Name: Mr. Green
Claim to Fame: Right now it’s the song “Children Sing” that I produced for Pace Won. It’s getting a lot of love in my home area, which means a lot to me. The radio stations I grew up listening to are playing my song, especially the Rutgers station, WRSU, and the show Radio Ruckus.
Representing: I’m from Central New Jersey. I was born in New Brunswick and grew up right across the bridge in a small town called Highland Park. It’s the suburbs but there was always a lot of hip hop going on.
Years in the Game: I started DJing about 8 years ago. It was the most fun I had ever had, and I got really into scratching and got my skills up. One night my boy Dolla Bill, who was a Jungle DJ, let me spin at The Tunnel when it was still around, which was crazy. That was when I was still in High School. When I got to college I was still DJing, but I started messing around with beats with my roommate Voli, who was focusing on rap at the time. I learned a few tricks but didn’t really take it seriously. I was still mostly into DJing and scratching. Eventually I got my skills up to the point where people were letting me DJ their parties. I used to love playing classic hip hop records like KRS’s “Step into a World” and Gang Starr’s “Work” in front of a crowd of people. As much as I enjoyed classics, the masses wanted to hear pop records, most of which I hated. I tried to play along for about a year, but I think people could tell I wasn’t into it. Eventually, I quit.
“I used to love to look at Midnight Marauders because of all of the faces on the cover. I’d try to figure out who was who…I literally used to look at it for hours on end.”
I went into seclusion as far as music goes around the beginning of 2005. I started going through the all the beats I had made in the past and realized that I had some quality music. Around the same time I was invited to do a beat battle. I got a big reaction from the crowd, which made me realize that production was something I had to pursue. It was in that battle that I came up with the name Mr. Green. Throughout the years I hadn’t had a name to use, and I needed one for the battle. I chose Mr. Green because of a recent encounter I had with the police. (Laughs) So as far as production goes, its been a little less than three years.
On April 15th, 2005 I made the decision that starting with production hip-hop was what I wanted to do with my life. I wrote a short list of goals and another list of rules. I wrote the lists to prevent myself from falling into the mainstream BS that I didn’t want to be a part of. I didn’t even realize it, but I was writing a manifesto for keeping the great music that I grew up listening to alive. The rules were basically,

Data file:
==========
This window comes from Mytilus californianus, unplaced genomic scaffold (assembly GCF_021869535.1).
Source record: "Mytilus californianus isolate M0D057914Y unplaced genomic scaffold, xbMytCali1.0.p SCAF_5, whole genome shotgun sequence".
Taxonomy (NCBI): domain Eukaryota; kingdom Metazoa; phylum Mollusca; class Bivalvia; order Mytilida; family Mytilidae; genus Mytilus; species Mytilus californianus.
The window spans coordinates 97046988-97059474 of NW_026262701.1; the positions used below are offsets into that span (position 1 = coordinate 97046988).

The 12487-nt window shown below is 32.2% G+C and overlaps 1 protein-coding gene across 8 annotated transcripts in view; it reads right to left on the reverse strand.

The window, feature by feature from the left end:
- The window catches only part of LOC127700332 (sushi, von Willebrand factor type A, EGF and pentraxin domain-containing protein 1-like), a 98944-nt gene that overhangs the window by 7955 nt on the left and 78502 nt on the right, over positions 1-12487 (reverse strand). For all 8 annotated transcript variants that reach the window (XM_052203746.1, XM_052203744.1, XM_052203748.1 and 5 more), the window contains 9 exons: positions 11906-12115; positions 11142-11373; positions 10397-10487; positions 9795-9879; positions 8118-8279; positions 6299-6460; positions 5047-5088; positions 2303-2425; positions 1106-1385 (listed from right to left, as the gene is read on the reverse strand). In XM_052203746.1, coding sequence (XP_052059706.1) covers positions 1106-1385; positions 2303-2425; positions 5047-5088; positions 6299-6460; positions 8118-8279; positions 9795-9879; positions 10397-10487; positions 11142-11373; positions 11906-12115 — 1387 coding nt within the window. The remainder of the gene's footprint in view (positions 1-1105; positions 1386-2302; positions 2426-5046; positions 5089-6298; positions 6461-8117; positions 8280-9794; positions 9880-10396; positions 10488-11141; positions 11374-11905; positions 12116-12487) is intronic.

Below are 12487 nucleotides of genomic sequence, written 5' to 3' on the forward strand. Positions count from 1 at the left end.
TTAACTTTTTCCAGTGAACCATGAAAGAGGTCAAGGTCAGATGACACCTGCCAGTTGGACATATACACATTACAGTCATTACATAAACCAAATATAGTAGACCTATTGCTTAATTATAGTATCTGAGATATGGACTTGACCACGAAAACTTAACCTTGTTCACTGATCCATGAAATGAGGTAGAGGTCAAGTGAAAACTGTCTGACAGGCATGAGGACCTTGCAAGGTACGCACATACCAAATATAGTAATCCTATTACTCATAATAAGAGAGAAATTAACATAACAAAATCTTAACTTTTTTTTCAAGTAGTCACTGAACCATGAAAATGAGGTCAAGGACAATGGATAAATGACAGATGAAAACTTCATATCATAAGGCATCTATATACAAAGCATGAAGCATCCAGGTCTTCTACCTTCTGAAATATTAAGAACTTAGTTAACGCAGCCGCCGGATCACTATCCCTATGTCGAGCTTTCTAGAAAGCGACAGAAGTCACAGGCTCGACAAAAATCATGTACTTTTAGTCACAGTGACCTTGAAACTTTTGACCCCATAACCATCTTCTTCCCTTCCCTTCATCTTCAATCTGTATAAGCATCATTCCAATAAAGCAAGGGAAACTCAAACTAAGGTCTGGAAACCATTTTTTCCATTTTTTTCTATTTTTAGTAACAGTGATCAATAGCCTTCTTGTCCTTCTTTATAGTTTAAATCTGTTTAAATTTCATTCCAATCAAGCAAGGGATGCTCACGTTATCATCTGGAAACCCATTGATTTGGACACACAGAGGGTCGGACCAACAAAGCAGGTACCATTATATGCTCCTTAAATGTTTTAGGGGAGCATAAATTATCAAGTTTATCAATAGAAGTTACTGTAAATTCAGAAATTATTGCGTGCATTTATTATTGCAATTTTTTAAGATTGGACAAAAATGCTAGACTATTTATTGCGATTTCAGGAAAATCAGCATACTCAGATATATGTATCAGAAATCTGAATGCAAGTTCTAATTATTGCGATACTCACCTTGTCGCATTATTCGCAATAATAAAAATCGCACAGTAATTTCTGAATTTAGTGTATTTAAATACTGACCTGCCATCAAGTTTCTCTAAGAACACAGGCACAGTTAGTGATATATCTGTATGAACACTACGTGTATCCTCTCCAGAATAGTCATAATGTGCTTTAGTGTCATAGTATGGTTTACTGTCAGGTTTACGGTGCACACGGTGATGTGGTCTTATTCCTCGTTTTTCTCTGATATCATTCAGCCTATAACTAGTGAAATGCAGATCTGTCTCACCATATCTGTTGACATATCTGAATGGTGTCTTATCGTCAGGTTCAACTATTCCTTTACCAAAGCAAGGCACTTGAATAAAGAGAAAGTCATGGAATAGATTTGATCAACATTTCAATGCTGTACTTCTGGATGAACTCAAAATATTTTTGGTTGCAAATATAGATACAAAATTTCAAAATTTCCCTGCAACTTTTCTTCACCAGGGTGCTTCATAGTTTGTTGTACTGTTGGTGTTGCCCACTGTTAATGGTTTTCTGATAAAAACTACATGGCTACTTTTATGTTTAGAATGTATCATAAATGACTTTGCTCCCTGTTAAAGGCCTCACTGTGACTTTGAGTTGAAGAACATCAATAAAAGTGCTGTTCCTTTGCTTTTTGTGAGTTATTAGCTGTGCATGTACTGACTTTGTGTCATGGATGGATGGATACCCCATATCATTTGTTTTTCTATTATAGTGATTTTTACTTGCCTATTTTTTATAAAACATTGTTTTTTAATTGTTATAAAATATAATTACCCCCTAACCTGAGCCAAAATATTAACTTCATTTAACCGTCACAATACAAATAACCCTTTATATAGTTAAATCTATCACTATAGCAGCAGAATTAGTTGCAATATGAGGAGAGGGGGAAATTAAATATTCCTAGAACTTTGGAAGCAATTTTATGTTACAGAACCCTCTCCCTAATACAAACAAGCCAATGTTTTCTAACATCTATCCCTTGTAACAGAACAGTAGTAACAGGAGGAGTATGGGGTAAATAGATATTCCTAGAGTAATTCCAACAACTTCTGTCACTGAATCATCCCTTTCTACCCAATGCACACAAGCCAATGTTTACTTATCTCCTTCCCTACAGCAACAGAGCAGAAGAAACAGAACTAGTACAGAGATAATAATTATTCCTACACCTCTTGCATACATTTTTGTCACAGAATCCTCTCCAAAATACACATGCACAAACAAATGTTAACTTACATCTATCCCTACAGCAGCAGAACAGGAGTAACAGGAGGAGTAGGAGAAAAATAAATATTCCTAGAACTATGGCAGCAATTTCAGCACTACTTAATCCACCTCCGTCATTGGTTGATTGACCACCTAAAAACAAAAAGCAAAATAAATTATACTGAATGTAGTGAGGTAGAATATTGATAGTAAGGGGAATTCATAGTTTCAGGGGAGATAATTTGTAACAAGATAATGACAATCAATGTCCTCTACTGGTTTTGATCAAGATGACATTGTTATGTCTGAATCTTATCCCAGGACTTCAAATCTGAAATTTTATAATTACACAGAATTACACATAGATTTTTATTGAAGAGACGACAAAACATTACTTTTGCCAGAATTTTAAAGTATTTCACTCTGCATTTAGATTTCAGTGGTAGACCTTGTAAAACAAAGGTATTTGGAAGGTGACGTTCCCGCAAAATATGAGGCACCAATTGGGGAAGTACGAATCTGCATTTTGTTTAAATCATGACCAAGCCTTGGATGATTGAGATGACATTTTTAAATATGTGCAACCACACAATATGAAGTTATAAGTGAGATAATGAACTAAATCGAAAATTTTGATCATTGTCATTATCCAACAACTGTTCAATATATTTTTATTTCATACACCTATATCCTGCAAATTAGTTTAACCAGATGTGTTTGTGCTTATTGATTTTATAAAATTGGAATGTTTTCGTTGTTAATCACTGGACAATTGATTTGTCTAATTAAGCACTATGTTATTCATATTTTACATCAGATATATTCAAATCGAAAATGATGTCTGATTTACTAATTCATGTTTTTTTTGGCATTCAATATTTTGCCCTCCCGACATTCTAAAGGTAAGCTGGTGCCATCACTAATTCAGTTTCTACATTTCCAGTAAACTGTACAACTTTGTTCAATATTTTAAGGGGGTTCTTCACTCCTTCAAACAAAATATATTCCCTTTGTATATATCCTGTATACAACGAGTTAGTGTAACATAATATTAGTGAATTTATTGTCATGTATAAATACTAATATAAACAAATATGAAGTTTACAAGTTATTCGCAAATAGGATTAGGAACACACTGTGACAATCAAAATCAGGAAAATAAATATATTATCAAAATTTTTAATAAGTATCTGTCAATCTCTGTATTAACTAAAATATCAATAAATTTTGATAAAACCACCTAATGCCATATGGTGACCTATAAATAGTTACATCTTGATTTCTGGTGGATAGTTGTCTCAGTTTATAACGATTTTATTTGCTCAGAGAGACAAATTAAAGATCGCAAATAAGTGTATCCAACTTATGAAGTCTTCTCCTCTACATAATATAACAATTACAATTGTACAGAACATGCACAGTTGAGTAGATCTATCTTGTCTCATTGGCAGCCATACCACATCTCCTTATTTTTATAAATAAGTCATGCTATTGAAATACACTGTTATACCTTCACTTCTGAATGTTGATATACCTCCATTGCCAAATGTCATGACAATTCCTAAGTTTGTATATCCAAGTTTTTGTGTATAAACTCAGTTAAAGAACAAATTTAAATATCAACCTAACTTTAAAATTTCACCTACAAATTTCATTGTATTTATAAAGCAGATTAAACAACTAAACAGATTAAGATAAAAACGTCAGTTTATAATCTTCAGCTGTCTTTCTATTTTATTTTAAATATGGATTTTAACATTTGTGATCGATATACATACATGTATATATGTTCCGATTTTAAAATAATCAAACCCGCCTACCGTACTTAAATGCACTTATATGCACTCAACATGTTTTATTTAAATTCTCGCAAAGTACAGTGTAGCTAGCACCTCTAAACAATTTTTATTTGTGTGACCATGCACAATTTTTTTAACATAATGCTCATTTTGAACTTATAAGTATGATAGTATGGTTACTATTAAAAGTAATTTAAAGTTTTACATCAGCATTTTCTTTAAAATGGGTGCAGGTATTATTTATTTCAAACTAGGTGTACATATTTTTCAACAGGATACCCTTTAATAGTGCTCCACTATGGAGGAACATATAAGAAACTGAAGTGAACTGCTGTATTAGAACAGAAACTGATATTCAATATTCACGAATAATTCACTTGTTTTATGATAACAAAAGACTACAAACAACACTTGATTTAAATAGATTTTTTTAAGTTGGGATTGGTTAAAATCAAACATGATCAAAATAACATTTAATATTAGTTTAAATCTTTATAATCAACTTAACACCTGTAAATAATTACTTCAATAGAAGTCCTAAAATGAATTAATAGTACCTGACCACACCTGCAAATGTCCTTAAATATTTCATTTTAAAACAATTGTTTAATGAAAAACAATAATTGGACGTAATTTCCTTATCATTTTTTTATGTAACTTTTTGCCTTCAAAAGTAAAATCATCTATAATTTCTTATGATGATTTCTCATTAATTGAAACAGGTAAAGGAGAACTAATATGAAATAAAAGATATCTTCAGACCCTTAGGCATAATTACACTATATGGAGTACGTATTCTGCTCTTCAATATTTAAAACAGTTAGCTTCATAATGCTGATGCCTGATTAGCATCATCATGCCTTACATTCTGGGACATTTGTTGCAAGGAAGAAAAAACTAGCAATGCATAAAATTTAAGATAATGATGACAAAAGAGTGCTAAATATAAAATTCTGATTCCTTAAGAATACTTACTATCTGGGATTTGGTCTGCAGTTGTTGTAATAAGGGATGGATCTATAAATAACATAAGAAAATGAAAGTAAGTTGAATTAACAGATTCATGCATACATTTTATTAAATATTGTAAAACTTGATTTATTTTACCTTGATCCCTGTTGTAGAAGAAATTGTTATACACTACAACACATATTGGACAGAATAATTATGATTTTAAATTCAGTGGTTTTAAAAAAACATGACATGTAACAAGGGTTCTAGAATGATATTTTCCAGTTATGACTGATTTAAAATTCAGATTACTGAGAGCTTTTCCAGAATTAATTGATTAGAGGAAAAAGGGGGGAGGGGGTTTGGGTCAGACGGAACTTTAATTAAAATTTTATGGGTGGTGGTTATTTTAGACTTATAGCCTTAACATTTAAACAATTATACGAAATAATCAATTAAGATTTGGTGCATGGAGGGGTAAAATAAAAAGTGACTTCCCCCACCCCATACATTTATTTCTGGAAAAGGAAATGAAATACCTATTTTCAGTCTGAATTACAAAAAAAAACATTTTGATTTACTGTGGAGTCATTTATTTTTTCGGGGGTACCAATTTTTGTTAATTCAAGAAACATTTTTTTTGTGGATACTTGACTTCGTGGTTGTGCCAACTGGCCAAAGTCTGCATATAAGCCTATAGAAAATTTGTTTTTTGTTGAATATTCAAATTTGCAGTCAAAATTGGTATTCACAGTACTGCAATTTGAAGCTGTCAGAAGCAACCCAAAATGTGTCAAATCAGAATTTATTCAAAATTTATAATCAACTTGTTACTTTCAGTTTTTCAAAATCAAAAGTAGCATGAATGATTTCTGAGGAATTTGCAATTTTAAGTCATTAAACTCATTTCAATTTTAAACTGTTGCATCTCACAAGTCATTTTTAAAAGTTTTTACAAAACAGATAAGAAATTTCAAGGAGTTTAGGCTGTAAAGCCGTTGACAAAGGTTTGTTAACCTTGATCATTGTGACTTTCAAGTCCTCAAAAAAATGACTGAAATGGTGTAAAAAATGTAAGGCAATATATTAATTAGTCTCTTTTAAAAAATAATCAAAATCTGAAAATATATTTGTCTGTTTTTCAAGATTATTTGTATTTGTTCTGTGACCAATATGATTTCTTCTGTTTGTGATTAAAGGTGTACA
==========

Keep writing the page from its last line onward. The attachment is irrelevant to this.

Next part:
1. Always rep your hometown/state.
2. Only make music that you would have approved of during the era when mainstream hip-hop still sounded like hip-hop.
3. Make your music get as big possible.
I’ve been following these three rules, and things are good.
Best Digging City or Town: I have to say NYC, simply because of the amount of vinyl shops. Bleecker Street alone has a dozen stores and Fat Beats is within walking distance. There are so many great places to dig in NYC, just in Manhattan alone, like The Village.
Most Prized Piece of Wax: KRS-One’s I Got Next, signed By KRS. I took it to a show he did in Brooklyn and got it signed. I have it on my wall and you can see it in the Pace Won and Mr. Green video for the song “Hip Hop”.
Favorite Album Cover/s: Wow, that’s so tough. I used to love to look at Midnight Marauders because of all of the faces on the cover. I’d try to figure out who was who. I’m sure I’m not the only one who’s a fan of that cover. I literally used to look at it for hours on end. It was before the internet when finding a photo of a rapper was actually hard to do. But I think my favorite album cover is the first Gravediggaz. I love black and white photos and that one really set the mood for the entire album, which is one of my favorites.
“I’m lucky enough to have a father who’s a music lover…When I used to DJ in high school he never would let me touch his stuff, but now that I’m simply sampling from them, he doesn’t mind.”
Dollar Bin Miracle: I found the Lee Dorsey “Ride Your Pony/Get Out Of My Life Woman” record in perfect condition for something like four dollars one time. “Get Out Of My Life Woman” is my favorite drum break of all time. It’s the one Biz Markie used on “Just a Friend”.
Total Records Owned: I have about 2500. I’m lucky enough to have a father who’s a music lover. He lets me dig from his entire collection and I’ve found some gold in there. I had to swear not to ever scratch with them before I could use them. When I used to DJ in high school he never would let me touch his stuff, but now that I’m simply sampling from them, he doesn’t mind.
Best Digging Story: One time when I was digging in my fathers’ collection I found a record my uncle had made in the 70’s. I was just flipping through and one of the record covers was a picture of my uncle with a big seventies Jew fro playing the banjo. His name is Bob Green and he’s a well known bluegrass musician. I knew he was well known but I didn’t realize that he had ever put out any vinyl. When I listened to the record, I immediately found something to sample and made a beat with it. The beat is pretty hot, it’s still sitting on my computer, and I’m going to use it for something in the future.